Inflammation is a natural immune response to injury, toxins, allergy or infection. Because 70 percent of your immune system cells are located on the lining of your digestive tract, your immune response is greatly affected by the foods you ingest, especially foods that may cause inflammation.
The main causes of inflammation are as follows:
Injury (a natural process of repairing injured cells or tissues)
Allergy (the immune system overreacting to a harmless substance, such as a natural food, or potentially harmful substance, such as a synthetic chemical)
Toxicity (cellular injury due to overexposure to toxic agents or chemicals in the environment, in processed foods, and in pharmaceutical drugs, among others)
Nutritional imbalance (a deficiency or an excess of proteins, fats, carbohydrates, vitamins and minerals causing hormone disturbances, leading to a compromised immune system)
Infection, such as a yeast, fungus, or bacteria attack
Emotional trauma (increase of adrenaline and cortisol stress hormones due to excess or chronic stress)
Have a moderately low-calorie diet with emphasis on weight control. Foods that are high in calories are linked to higher amounts of inflammation, and the greater amount of fat tissue you have, especially around your midsection, the more inflammation you are going to have.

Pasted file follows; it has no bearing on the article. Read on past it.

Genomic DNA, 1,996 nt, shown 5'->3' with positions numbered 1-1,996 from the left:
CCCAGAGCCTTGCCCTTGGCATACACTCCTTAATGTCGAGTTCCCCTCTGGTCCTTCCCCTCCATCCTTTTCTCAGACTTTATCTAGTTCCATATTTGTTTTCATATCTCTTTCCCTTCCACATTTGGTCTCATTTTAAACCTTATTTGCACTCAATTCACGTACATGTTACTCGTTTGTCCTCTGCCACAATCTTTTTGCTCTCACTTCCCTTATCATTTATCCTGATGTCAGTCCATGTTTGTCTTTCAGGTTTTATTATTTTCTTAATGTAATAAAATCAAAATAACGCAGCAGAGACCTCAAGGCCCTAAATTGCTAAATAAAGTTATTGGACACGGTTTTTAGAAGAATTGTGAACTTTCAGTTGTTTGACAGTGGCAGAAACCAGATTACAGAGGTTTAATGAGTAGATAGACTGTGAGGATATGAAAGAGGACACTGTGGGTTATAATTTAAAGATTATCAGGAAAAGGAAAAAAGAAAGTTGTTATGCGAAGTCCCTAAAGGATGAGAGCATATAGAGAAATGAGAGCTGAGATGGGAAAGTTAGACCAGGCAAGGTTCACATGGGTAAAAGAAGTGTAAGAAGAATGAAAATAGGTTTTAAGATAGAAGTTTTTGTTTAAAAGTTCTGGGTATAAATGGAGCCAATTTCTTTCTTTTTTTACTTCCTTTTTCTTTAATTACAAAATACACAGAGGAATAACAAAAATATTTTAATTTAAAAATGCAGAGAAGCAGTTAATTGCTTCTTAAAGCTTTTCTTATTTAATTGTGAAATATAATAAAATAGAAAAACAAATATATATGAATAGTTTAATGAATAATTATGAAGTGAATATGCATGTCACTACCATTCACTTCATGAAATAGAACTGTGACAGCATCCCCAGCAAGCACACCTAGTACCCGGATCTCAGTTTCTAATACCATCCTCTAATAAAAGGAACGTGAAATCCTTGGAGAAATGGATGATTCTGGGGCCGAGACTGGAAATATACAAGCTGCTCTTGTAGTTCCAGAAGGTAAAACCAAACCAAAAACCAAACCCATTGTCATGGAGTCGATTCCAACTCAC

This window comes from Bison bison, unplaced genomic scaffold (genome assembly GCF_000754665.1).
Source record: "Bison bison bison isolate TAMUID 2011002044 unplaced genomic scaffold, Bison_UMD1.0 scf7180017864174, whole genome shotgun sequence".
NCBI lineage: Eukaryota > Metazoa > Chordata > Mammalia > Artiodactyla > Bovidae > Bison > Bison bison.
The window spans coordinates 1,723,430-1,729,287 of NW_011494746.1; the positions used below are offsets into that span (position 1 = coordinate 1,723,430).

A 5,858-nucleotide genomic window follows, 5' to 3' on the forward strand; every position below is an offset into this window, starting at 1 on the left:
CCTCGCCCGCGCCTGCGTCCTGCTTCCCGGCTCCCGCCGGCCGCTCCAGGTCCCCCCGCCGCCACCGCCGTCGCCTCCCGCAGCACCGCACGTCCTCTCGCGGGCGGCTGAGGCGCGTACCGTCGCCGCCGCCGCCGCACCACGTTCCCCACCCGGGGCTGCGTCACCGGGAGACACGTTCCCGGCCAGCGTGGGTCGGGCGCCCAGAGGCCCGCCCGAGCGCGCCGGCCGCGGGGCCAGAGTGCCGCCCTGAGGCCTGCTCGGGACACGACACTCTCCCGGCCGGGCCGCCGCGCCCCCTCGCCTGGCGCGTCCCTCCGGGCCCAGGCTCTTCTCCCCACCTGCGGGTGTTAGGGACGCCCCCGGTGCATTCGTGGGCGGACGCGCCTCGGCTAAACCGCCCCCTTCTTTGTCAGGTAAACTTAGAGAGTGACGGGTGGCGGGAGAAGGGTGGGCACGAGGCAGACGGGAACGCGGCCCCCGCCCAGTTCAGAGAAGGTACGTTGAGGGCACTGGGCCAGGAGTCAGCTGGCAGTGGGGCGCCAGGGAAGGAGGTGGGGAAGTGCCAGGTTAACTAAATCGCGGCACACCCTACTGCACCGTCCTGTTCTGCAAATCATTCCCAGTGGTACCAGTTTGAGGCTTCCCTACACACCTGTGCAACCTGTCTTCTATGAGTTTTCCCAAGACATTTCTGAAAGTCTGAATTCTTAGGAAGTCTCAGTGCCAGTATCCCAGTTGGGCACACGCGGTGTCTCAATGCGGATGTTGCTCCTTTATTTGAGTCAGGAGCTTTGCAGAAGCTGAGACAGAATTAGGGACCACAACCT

Most fresh fruits and vegetables are anti-inflammatory. Those red, yellow, or orange ones are particularly loaded with antioxidants, such as carotenoids, vitamin C, and quercetin. However, if you are sensitive to food allergies, avoid all “nightshade vegetables” that include eggplant, tomatoes, and potatoes because they contain a chemical called solanine that may trigger an inflammatory response in some individuals who have food allergies. Eggs, dairy products, and wheat are also associated with food allergies in some individuals.
Eat high-fiber whole grains, seeds and nuts to reduce levels of C-reactive protein.
Avoid all highly processed cereals, sweets, fruit juice, white breads and pasta that increase blood-sugar levels that may trigger the release of insulin and pro-inflammatory chemicals in your body.
Cook with anti-inflammatory herbs and spices, such as ginger, cayenne, clove, feverfew, nutmeg, oregano, and rosemary. Avoid charred or over-grilled foods.
Drink anti-inflammatory beverages, including white, green, and black tea (they contain antioxidant polyphenols), and red wine (but no more than 2 drinks per day).
Dark chocolate is also part of an anti-inflammatory diet.
Anti-inflammation is disease prevention and treatment because inflammation touches every aspect of human health.
An anti-inflammation diet helps to reduce the many symptoms of myasthenia gravis.
Copyright© by Stephen Lau